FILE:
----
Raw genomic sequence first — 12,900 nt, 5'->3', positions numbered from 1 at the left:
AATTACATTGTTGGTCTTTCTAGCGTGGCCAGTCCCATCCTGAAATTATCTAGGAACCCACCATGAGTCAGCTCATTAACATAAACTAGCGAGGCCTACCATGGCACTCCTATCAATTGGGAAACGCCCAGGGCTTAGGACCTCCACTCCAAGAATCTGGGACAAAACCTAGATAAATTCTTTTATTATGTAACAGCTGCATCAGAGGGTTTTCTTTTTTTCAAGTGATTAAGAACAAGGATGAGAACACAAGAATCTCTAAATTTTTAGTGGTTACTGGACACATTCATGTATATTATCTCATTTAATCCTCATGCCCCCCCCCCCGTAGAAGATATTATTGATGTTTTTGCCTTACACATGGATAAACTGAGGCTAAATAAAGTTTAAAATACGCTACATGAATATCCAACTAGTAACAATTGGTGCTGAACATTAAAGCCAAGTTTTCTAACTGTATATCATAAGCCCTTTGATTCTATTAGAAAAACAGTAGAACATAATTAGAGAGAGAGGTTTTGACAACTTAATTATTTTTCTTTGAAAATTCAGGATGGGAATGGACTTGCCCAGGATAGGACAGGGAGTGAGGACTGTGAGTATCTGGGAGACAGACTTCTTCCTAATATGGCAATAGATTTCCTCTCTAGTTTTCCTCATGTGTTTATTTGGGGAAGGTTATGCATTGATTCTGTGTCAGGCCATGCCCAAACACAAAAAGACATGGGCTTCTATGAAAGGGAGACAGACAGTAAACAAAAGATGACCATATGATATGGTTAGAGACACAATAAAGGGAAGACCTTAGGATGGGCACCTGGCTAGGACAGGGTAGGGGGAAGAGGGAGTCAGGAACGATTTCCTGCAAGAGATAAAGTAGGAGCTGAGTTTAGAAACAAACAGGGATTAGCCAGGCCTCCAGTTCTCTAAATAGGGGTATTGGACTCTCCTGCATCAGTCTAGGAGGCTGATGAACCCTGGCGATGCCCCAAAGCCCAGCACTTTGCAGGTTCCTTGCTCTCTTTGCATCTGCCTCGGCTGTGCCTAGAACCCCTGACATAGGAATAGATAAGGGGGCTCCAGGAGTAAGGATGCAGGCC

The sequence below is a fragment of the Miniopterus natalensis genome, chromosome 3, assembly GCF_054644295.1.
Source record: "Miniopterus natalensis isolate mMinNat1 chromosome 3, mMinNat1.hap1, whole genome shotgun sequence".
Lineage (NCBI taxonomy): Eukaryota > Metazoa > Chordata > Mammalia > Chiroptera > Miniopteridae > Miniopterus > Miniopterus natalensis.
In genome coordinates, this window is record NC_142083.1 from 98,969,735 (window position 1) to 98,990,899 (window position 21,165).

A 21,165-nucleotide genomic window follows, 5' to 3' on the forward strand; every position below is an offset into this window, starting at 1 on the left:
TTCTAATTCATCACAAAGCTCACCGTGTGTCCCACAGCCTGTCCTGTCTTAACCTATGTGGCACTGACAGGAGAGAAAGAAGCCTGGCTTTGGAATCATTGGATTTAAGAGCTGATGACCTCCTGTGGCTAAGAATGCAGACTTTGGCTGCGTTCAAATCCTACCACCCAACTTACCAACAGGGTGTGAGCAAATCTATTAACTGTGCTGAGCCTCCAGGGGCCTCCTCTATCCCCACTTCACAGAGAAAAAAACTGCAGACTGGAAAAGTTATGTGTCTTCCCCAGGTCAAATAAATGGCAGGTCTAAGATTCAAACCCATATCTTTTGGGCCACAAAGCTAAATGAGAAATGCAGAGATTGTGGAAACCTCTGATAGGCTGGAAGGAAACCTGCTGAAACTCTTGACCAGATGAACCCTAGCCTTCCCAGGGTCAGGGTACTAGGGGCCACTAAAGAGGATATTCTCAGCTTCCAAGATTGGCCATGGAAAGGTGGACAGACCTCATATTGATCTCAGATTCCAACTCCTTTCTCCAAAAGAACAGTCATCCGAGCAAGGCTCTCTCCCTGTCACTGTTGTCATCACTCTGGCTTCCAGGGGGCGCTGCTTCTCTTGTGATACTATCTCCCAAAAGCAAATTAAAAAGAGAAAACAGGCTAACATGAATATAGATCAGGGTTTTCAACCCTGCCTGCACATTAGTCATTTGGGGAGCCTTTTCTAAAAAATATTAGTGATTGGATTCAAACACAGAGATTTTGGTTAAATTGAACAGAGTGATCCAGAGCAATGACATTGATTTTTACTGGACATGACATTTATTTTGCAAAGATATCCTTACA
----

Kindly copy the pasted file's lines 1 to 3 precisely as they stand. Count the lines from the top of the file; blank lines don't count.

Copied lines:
Raw genomic sequence first — 12,900 nt, 5'->3', positions numbered from 1 at the left:
AATTACATTGTTGGTCTTTCTAGCGTGGCCAGTCCCATCCTGAAATTATCTAGGAACCCACCATGAGTCAGCTCATTAACATAAACTAGCGAGGCCTACCATGGCACTCCTATCAATTGGGAAACGCCCAGGGCTTAGGACCTCCACTCCAAGAATCTGGGACAAAACCTAGATAAATTCTTTTATTATGTAACAGCTGCATCAGAGGGTTTTCTTTTTTTCAAGTGATTAAGAACAAGGATGAGAACACAAGAATCTCTAAATTTTTAGTGGTTACTGGACACATTCATGTATATTATCTCATTTAATCCTCATGCCCCCCCCCCCGTAGAAGATATTATTGATGTTTTTGCCTTACACATGGATAAACTGAGGCTAAATAAAGTTTAAAATACGCTACATGAATATCCAACTAGTAACAATTGGTGCTGAACATTAAAGCCAAGTTTTCTAACTGTATATCATAAGCCCTTTGATTCTATTAGAAAAACAGTAGAACATAATTAGAGAGAGAGGTTTTGACAACTTAATTATTTTTCTTTGAAAATTCAGGATGGGAATGGACTTGCCCAGGATAGGACAGGGAGTGAGGACTGTGAGTATCTGGGAGACAGACTTCTTCCTAATATGGCAATAGATTTCCTCTCTAGTTTTCCTCATGTGTTTATTTGGGGAAGGTTATGCATTGATTCTGTGTCAGGCCATGCCCAAACACAAAAAGACATGGGCTTCTATGAAAGGGAGACAGACAGTAAACAAAAGATGACCATATGATATGGTTAGAGACACAATAAAGGGAAGACCTTAGGATGGGCACCTGGCTAGGACAGGGTAGGGGGAAGAGGGAGTCAGGAACGATTTCCTGCAAGAGATAAAGTAGGAGCTGAGTTTAGAAACAAACAGGGATTAGCCAGGCCTCCAGTTCTCTAAATAGGGGTATTGGACTCTCCTGCATCAGTCTAGGAGGCTGATGAACCCTGGCGATGCCCCAAAGCCCAGCACTTTGCAGGTTCCTTGCTCTCTTTGCATCTGCCTCGGCTGTGCCTAGAACCCCTGACATAGGAATAGATAAGGGGGCTCCAGGAGTAAGGATGCAGGCC

The sequence below is a fragment of the Miniopterus natalensis genome, chromosome 3, assembly GCF_054644295.1.